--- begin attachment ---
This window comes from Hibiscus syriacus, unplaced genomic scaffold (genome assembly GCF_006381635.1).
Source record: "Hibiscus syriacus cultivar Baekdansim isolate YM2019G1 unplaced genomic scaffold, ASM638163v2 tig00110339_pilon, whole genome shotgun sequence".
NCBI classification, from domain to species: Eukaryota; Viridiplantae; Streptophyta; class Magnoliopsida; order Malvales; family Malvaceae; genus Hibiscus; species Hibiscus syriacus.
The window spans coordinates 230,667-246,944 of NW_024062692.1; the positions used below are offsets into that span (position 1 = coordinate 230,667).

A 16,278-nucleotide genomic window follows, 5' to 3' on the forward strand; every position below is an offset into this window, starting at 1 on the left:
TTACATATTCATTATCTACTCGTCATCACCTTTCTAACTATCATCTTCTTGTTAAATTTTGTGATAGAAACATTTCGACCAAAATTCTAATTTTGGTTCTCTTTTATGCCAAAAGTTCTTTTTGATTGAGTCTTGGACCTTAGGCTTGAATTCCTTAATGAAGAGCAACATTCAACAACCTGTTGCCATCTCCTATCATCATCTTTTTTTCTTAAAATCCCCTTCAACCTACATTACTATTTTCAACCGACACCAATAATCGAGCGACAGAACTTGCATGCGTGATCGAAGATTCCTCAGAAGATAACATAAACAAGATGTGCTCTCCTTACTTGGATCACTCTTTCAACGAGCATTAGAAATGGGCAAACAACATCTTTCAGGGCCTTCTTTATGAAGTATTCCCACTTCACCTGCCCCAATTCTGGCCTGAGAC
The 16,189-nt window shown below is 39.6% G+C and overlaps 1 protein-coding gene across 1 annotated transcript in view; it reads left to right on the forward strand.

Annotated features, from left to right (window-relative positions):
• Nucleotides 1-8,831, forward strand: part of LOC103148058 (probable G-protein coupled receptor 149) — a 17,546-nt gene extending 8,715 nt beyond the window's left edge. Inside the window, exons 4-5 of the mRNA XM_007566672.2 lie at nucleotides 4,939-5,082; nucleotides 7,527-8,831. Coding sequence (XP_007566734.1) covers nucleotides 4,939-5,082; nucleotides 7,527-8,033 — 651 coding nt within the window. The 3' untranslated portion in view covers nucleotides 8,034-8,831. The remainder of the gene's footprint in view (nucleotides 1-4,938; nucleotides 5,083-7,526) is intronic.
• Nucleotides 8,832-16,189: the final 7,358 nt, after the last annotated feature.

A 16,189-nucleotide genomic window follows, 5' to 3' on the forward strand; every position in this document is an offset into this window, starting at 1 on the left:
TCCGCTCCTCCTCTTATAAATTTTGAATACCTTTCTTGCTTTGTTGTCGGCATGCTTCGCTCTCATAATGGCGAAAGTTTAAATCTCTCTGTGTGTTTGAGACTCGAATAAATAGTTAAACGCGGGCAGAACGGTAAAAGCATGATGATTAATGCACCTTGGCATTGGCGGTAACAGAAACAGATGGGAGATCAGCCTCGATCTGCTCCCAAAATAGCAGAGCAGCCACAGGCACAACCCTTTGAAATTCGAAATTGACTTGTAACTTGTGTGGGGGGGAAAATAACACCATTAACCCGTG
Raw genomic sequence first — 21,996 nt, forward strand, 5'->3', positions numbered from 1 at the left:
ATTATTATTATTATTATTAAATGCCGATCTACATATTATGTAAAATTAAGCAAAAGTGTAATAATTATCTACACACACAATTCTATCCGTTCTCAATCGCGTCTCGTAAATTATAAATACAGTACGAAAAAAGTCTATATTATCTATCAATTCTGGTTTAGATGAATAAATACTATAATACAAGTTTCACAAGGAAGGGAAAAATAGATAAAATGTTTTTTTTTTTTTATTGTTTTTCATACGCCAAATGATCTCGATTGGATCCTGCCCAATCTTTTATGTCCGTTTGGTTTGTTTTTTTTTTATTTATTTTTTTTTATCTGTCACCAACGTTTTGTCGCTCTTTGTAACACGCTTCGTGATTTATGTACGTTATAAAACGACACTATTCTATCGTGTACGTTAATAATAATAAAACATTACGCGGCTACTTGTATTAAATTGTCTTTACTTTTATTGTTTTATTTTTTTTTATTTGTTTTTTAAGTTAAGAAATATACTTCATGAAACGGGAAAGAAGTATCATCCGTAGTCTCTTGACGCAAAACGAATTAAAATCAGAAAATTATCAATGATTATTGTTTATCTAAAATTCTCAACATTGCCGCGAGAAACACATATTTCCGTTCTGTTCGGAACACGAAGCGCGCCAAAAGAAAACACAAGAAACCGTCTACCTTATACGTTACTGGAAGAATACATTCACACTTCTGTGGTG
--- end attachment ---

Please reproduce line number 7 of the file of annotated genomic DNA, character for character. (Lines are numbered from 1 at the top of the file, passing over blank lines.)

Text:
The 16,189-nt window shown below is 39.6% G+C and overlaps 1 protein-coding gene across 1 annotated transcript in view; it reads left to right on the forward strand.